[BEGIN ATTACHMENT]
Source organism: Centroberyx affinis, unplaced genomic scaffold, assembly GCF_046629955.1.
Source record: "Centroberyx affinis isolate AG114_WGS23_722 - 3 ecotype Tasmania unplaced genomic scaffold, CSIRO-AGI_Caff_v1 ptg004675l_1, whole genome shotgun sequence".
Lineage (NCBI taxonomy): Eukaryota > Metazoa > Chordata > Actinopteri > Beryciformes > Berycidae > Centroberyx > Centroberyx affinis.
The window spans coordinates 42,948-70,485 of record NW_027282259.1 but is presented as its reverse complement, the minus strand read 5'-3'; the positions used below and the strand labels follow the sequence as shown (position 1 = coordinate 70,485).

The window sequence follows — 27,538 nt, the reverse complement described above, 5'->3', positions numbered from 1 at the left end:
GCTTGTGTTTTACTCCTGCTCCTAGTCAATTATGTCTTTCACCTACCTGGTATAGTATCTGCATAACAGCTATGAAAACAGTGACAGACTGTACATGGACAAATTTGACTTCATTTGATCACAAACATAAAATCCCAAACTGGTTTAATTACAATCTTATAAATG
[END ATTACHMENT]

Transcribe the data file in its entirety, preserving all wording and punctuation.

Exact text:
Source organism: Centroberyx affinis, unplaced genomic scaffold, assembly GCF_046629955.1.
Source record: "Centroberyx affinis isolate AG114_WGS23_722 - 3 ecotype Tasmania unplaced genomic scaffold, CSIRO-AGI_Caff_v1 ptg004675l_1, whole genome shotgun sequence".
Lineage (NCBI taxonomy): Eukaryota > Metazoa > Chordata > Actinopteri > Beryciformes > Berycidae > Centroberyx > Centroberyx affinis.
The window spans coordinates 42,948-70,485 of record NW_027282259.1 but is presented as its reverse complement, the minus strand read 5'-3'; the positions used below and the strand labels follow the sequence as shown (position 1 = coordinate 70,485).

The window sequence follows — 27,538 nt, the reverse complement described above, 5'->3', positions numbered from 1 at the left end:
GCTTGTGTTTTACTCCTGCTCCTAGTCAATTATGTCTTTCACCTACCTGGTATAGTATCTGCATAACAGCTATGAAAACAGTGACAGACTGTACATGGACAAATTTGACTTCATTTGATCACAAACATAAAATCCCAAACTGGTTTAATTACAATCTTATAAATG